Fair Compensation for Failure to Extend the Employment Contract due to Pregnancy

Fair Compensation for Failure to Extend the Employment Contract due to Pregnancy
Date: 06-05-2023
Year of publication en number of publication: 2023 / 508
Reference: Sub-district Court of Utrecht, 28 February 2023, ECLI:NL:RBMNE:2023:1856

An employer who had failed to extend the employment contract of a pregnant employee on the grounds of childbirth and care to her child, had to pay the employee a fair compensation for having discriminated between men and women .
An employer had entered into an employment contract with an employee for a period of one year. One month prior to termination of the employment contract, the employer gave the legally required notice on whether or not to extend the employment contract after expiration of the agreed term: the employment contract would not be extended. The next day, the employer’s regional manager informed the employee about it in a WhatsApp message, on ground of the employee’s frequent absenteeism and the care to her child after child birth, and the expected poor work-life balance as a result.
The employee then argued that the employer had illegally discriminated based on sex by not extending the employment contract due to pregnancy. Under the law, this implied that the non-extension of the employment contract was the result of seriously culpable behaviour on the part of the employer and that the employer therefore owed the employee a fair compensation. To that extent she submitted a claim to the Sub-district Court to order the employer to pay a fair compensation of over 35,000 EUR gross.
The employer objected, saying that the regional manager, who had left employment in the meantime, had sent the message out of resentment towards the employer and that the real reasons for discontinuation of the employment contract were the employee’s very frequent absenteeism and the fact that, despite numerous reminders, she still had failed to obtain the compulsory social hygiene diploma.
The Sub-district Court ruled that there was a suspicion of a prohibited discrimination between men and women and that, for that reason, it was up to the employer to prove differently.
The frequent absenteeism would refer to the fact that the employee had reported sick five times to look after her boyfriend’s and foster mother’s children. But the Sub-district Court chose to ignore this, since two of the employer’s executive officers had made reassuring remarks regarding the consequences of the sick reports for extension of the employment contract.
As for the failure to obtain the diploma, the Sub-district Court established that it concerned a four-hour training course and that, even though the employer had insisted on obtaining the diploma, there was no evidence that it was also a condition for extension of the employment contract.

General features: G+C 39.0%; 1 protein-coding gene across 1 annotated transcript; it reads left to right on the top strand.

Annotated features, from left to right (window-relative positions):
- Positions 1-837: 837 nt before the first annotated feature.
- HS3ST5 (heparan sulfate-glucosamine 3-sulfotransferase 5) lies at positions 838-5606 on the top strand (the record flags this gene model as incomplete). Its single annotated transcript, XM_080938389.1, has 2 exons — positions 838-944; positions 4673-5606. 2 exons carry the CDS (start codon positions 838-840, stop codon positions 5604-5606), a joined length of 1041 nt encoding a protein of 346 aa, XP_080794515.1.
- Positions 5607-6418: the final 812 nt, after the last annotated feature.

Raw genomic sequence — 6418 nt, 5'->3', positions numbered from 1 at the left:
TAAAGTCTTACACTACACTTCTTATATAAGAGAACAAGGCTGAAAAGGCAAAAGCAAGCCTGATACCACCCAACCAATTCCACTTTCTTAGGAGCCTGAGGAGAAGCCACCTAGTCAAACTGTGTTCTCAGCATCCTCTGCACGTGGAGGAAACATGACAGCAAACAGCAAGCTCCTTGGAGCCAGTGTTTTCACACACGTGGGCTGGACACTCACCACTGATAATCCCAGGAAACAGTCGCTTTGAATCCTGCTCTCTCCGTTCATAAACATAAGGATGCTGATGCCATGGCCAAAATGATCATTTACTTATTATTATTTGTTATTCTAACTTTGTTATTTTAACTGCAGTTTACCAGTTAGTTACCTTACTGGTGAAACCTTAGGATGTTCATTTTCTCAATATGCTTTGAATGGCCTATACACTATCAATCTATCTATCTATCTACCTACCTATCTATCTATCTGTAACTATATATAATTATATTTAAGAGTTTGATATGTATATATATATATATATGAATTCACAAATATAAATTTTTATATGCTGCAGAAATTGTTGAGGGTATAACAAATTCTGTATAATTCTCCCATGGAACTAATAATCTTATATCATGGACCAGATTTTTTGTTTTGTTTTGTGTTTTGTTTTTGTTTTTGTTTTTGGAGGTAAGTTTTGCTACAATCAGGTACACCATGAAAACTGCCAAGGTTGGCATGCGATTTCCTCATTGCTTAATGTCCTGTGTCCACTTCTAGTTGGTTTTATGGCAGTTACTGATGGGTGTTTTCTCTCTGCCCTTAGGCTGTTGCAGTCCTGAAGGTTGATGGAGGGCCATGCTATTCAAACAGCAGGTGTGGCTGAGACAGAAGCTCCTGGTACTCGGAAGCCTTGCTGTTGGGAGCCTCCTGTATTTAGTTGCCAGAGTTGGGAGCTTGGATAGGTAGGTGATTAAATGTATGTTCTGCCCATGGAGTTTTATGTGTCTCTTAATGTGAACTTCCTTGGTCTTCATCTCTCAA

Thus, according to the Sub-district Court, there had been a prohibited discrimination based on sex and fair compensation shall be due. This fair compensation should compensate for the employer’s seriously culpable behaviour. In determining its extent, all the circumstances of the specific case should be regarded. The Sub-district Court considered it plausible that it had costed the employee a year’s income due to the failure to extend the employment contract: an amount of over EUR 25,000. On the other hand, the employee would also be entitled to a maternity allowance, a childbirth benefit and an unemployment benefit, leaving a loss of income of over € 13,000. Moreover, it was reasonable to assume that the employee would quickly find another job. Therefore, the Sub-district Court assumed a loss of income of EUR 7,500. The seriousness of the culpable conduct, in which an elementary fundamental right had been violated, was a reason for the Sub-district Court to ultimately set the fair compensation at a gross amount of EUR 12,500.


Failure to offering a new employment contract due to pregnancy or childbirth is a prohibited discrimination on ground of sex. In many cases it is quite difficult for an employee to prove that pregnancy or childbirth are the real reasons for not offering or not extending the employment contract, even if it is the employer who has to prove differently once the suspicion of a prohibited discrimination has arisen. In fact, only in cases where the employer “foolishly” put some of it in writing, it will really be possible for female employees to successfully bring action against an employer's discriminatory decision.